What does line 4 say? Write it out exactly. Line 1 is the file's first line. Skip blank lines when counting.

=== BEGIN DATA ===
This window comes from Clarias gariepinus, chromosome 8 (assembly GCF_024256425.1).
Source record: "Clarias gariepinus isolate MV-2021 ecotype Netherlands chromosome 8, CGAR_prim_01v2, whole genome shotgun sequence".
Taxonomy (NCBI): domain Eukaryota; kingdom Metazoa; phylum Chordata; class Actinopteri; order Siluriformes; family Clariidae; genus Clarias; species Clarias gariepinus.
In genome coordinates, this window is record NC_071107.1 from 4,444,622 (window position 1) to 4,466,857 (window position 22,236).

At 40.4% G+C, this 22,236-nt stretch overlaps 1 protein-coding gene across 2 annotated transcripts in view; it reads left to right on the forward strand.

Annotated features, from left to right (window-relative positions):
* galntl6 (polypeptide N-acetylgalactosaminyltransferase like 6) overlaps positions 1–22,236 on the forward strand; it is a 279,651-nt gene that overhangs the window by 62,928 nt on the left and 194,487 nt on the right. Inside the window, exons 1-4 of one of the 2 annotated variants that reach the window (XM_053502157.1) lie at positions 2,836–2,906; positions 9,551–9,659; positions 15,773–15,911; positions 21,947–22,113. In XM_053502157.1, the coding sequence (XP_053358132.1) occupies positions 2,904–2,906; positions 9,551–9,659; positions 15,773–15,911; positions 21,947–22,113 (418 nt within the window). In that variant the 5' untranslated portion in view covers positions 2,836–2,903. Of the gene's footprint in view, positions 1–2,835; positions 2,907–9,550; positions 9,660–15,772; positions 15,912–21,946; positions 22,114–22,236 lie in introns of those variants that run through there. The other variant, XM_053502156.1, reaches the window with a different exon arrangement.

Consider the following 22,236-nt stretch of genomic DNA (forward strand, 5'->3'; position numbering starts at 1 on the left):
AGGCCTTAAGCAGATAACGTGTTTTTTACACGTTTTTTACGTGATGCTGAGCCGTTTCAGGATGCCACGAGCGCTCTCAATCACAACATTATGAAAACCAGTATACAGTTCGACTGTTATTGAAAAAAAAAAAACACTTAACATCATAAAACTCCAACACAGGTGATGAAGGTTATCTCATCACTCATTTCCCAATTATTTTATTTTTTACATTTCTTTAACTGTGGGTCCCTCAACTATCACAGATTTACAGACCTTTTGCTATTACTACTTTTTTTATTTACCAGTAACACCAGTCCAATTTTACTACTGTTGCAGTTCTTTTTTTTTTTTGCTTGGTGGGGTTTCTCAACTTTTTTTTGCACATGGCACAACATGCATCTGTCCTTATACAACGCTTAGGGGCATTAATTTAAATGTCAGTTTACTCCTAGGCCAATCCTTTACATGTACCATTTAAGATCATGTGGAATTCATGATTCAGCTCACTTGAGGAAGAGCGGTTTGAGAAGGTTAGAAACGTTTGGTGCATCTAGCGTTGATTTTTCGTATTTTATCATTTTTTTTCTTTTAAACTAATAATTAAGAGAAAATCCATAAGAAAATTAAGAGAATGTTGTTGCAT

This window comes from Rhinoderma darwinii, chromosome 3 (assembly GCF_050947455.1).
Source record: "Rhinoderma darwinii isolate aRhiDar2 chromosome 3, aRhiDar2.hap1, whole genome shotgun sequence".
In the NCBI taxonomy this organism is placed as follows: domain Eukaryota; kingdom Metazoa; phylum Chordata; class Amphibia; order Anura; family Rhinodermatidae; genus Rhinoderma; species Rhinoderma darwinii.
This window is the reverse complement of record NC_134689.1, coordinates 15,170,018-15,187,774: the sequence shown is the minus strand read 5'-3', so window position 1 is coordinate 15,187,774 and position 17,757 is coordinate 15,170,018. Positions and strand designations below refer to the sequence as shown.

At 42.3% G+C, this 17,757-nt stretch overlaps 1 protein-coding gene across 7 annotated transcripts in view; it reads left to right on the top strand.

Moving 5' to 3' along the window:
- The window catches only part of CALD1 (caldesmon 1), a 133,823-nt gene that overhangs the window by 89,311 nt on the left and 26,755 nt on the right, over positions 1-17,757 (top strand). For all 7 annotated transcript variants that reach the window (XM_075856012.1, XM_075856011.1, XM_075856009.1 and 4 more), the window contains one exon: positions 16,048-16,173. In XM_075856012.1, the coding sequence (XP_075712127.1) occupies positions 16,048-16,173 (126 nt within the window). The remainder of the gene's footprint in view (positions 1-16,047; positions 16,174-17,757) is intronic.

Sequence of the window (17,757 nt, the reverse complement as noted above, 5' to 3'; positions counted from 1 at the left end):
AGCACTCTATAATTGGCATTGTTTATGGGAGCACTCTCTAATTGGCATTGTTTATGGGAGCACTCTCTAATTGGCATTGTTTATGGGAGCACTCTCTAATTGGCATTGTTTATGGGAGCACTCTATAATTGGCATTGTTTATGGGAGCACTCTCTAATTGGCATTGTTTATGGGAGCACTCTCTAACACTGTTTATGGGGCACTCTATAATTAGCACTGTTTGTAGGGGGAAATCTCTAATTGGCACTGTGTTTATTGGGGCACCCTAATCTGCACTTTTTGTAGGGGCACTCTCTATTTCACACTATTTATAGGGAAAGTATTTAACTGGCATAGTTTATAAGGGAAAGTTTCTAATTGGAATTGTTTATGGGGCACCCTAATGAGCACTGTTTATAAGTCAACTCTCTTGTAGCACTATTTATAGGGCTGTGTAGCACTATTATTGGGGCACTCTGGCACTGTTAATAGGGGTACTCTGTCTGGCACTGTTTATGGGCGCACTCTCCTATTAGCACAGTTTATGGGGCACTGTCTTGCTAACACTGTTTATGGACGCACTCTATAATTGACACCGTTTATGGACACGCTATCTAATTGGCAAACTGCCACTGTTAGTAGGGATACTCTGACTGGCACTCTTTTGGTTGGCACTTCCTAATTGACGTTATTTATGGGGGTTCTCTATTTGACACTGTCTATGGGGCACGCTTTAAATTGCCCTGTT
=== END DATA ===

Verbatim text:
In genome coordinates, this window is record NC_071107.1 from 4,444,622 (window position 1) to 4,466,857 (window position 22,236).